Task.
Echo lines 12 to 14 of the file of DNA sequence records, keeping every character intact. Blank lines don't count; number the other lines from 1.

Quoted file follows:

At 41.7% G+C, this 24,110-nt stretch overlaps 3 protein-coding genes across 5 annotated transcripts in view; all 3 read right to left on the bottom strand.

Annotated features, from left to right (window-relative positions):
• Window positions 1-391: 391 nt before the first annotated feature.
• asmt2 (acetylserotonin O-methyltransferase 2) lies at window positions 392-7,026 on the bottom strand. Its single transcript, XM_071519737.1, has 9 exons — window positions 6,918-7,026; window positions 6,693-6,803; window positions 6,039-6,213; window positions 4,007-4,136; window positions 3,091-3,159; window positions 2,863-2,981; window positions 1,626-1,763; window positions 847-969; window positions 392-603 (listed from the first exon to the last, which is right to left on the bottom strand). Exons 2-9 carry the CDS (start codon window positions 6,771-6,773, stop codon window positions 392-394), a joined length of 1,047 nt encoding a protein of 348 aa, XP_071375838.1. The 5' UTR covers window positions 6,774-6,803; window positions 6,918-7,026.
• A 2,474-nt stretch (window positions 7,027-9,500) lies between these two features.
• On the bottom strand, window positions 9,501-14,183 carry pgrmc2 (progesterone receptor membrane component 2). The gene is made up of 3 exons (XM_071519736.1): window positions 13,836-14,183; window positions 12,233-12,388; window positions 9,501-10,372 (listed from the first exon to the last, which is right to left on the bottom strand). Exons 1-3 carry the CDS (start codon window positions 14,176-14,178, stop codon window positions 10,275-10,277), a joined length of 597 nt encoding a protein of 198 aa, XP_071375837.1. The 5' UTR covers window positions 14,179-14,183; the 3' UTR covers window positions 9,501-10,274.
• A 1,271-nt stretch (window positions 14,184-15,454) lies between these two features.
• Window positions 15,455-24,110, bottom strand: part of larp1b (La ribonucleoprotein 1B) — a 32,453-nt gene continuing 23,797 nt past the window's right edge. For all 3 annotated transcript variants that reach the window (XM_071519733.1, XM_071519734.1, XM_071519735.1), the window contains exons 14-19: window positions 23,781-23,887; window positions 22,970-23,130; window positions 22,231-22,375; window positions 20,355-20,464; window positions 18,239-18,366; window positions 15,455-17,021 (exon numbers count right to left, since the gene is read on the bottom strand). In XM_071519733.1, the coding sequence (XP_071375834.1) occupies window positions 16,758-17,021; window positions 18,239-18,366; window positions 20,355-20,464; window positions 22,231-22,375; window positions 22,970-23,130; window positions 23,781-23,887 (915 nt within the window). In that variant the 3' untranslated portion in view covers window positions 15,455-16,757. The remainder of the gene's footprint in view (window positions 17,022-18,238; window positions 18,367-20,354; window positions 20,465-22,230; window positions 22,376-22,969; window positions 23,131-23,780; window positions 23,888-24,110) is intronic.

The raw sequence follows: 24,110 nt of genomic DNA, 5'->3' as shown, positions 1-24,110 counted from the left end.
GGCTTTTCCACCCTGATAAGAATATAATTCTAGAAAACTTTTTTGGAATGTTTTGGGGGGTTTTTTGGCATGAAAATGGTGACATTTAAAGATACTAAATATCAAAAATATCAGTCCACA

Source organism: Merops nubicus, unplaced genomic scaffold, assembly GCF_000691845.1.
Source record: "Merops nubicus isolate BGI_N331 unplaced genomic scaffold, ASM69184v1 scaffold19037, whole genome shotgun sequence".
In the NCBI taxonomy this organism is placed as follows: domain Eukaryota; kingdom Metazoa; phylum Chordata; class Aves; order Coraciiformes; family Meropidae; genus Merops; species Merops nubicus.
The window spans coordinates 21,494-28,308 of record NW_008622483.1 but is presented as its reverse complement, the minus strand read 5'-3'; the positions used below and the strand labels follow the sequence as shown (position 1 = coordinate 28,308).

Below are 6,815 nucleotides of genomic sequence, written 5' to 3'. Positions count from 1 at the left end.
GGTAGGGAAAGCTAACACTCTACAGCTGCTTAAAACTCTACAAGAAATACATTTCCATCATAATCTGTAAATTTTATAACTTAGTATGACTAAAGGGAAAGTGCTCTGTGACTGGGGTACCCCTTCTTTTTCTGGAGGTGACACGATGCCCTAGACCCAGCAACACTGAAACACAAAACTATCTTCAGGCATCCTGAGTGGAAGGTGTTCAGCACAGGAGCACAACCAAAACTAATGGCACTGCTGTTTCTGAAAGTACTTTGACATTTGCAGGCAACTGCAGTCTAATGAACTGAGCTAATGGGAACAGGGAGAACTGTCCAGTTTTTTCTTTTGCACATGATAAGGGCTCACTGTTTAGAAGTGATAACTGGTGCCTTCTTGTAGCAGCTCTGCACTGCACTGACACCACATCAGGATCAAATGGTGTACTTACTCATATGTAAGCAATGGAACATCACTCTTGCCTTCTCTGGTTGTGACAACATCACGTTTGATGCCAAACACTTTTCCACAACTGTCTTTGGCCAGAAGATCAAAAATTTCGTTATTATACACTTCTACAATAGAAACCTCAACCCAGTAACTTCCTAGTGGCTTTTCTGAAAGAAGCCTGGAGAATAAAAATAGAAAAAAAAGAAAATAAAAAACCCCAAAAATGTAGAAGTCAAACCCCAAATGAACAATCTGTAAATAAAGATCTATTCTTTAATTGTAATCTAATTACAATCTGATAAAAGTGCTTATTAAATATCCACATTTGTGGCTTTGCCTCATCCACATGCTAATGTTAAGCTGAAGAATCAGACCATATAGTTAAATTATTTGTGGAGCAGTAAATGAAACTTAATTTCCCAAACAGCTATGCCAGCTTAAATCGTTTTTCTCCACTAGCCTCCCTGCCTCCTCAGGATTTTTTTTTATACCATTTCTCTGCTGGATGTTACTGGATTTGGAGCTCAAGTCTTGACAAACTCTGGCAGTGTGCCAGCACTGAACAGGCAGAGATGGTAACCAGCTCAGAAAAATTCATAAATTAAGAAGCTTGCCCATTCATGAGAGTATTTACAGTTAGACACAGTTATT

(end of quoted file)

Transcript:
Source record: "Merops nubicus isolate BGI_N331 unplaced genomic scaffold, ASM69184v1 scaffold19037, whole genome shotgun sequence".
In the NCBI taxonomy this organism is placed as follows: domain Eukaryota; kingdom Metazoa; phylum Chordata; class Aves; order Coraciiformes; family Meropidae; genus Merops; species Merops nubicus.
The window spans coordinates 21,494-28,308 of record NW_008622483.1 but is presented as its reverse complement, the minus strand read 5'-3'; the positions used below and the strand labels follow the sequence as shown (position 1 = coordinate 28,308).